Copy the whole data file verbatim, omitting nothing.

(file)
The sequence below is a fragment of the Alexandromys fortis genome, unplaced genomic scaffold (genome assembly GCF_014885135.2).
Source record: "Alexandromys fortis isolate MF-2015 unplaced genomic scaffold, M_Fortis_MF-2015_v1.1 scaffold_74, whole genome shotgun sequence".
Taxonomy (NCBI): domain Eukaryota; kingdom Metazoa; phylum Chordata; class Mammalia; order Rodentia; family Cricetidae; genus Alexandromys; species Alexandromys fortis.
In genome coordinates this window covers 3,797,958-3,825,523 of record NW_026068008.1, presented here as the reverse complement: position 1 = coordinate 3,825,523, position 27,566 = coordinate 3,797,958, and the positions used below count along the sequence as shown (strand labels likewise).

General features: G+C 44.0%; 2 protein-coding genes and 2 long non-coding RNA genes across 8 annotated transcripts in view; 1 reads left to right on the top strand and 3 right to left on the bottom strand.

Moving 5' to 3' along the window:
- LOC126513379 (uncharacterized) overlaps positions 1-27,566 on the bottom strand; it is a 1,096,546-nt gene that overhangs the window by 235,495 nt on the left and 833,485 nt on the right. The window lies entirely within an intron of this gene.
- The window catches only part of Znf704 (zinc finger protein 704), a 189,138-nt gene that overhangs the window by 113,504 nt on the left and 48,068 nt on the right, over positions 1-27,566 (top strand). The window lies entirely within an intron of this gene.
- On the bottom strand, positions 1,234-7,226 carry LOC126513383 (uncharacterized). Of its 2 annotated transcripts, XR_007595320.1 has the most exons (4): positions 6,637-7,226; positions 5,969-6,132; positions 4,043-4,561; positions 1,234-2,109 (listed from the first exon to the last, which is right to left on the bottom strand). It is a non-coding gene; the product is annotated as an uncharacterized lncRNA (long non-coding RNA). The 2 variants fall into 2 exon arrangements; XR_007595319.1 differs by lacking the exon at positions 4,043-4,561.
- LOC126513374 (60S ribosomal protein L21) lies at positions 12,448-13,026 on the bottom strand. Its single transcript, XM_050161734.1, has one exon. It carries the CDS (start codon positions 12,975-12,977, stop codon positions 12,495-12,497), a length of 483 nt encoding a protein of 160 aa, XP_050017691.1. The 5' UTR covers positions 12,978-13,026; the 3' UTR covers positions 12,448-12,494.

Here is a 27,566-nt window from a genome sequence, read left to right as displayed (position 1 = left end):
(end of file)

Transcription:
The sequence below is a fragment of the Alexandromys fortis genome, unplaced genomic scaffold (genome assembly GCF_014885135.2).
Source record: "Alexandromys fortis isolate MF-2015 unplaced genomic scaffold, M_Fortis_MF-2015_v1.1 scaffold_74, whole genome shotgun sequence".
Taxonomy (NCBI): domain Eukaryota; kingdom Metazoa; phylum Chordata; class Mammalia; order Rodentia; family Cricetidae; genus Alexandromys; species Alexandromys fortis.
In genome coordinates this window covers 3,797,958-3,825,523 of record NW_026068008.1, presented here as the reverse complement: position 1 = coordinate 3,825,523, position 27,566 = coordinate 3,797,958, and the positions used below count along the sequence as shown (strand labels likewise).

General features: G+C 44.0%; 2 protein-coding genes and 2 long non-coding RNA genes across 8 annotated transcripts in view; 1 reads left to right on the top strand and 3 right to left on the bottom strand.

Moving 5' to 3' along the window:
- LOC126513379 (uncharacterized) overlaps positions 1-27,566 on the bottom strand; it is a 1,096,546-nt gene that overhangs the window by 235,495 nt on the left and 833,485 nt on the right. The window lies entirely within an intron of this gene.
- The window catches only part of Znf704 (zinc finger protein 704), a 189,138-nt gene that overhangs the window by 113,504 nt on the left and 48,068 nt on the right, over positions 1-27,566 (top strand). The window lies entirely within an intron of this gene.
- On the bottom strand, positions 1,234-7,226 carry LOC126513383 (uncharacterized). Of its 2 annotated transcripts, XR_007595320.1 has the most exons (4): positions 6,637-7,226; positions 5,969-6,132; positions 4,043-4,561; positions 1,234-2,109 (listed from the first exon to the last, which is right to left on the bottom strand). It is a non-coding gene; the product is annotated as an uncharacterized lncRNA (long non-coding RNA). The 2 variants fall into 2 exon arrangements; XR_007595319.1 differs by lacking the exon at positions 4,043-4,561.
- LOC126513374 (60S ribosomal protein L21) lies at positions 12,448-13,026 on the bottom strand. Its single transcript, XM_050161734.1, has one exon. It carries the CDS (start codon positions 12,975-12,977, stop codon positions 12,495-12,497), a length of 483 nt encoding a protein of 160 aa, XP_050017691.1. The 5' UTR covers positions 12,978-13,026; the 3' UTR covers positions 12,448-12,494.

Here is a 27,566-nt window from a genome sequence, read left to right as displayed (position 1 = left end):